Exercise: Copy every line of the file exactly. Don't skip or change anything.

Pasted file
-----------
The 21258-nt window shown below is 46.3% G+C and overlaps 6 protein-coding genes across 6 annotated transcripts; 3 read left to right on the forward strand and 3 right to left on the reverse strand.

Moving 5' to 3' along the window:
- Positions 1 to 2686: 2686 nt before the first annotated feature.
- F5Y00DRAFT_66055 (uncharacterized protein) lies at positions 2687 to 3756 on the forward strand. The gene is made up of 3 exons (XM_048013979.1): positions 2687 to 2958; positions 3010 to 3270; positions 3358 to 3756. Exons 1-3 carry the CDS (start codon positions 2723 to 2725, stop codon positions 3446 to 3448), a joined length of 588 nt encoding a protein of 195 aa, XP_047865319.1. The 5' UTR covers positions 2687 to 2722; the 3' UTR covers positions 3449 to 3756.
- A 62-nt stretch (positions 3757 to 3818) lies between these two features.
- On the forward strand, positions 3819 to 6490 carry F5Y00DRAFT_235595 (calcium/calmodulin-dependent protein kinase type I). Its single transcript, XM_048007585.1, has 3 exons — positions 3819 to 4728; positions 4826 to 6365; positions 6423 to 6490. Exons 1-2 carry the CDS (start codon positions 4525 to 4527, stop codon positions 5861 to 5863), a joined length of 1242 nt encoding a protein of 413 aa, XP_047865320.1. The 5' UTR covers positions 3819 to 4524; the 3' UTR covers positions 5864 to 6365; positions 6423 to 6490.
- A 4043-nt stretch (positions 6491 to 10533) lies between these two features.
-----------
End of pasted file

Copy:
The 21258-nt window shown below is 46.3% G+C and overlaps 6 protein-coding genes across 6 annotated transcripts; 3 read left to right on the forward strand and 3 right to left on the reverse strand.

Moving 5' to 3' along the window:
- Positions 1 to 2686: 2686 nt before the first annotated feature.
- F5Y00DRAFT_66055 (uncharacterized protein) lies at positions 2687 to 3756 on the forward strand. The gene is made up of 3 exons (XM_048013979.1): positions 2687 to 2958; positions 3010 to 3270; positions 3358 to 3756. Exons 1-3 carry the CDS (start codon positions 2723 to 2725, stop codon positions 3446 to 3448), a joined length of 588 nt encoding a protein of 195 aa, XP_047865319.1. The 5' UTR covers positions 2687 to 2722; the 3' UTR covers positions 3449 to 3756.
- A 62-nt stretch (positions 3757 to 3818) lies between these two features.
- On the forward strand, positions 3819 to 6490 carry F5Y00DRAFT_235595 (calcium/calmodulin-dependent protein kinase type I). Its single transcript, XM_048007585.1, has 3 exons — positions 3819 to 4728; positions 4826 to 6365; positions 6423 to 6490. Exons 1-2 carry the CDS (start codon positions 4525 to 4527, stop codon positions 5861 to 5863), a joined length of 1242 nt encoding a protein of 413 aa, XP_047865320.1. The 5' UTR covers positions 3819 to 4524; the 3' UTR covers positions 5864 to 6365; positions 6423 to 6490.
- A 4043-nt stretch (positions 6491 to 10533) lies between these two features.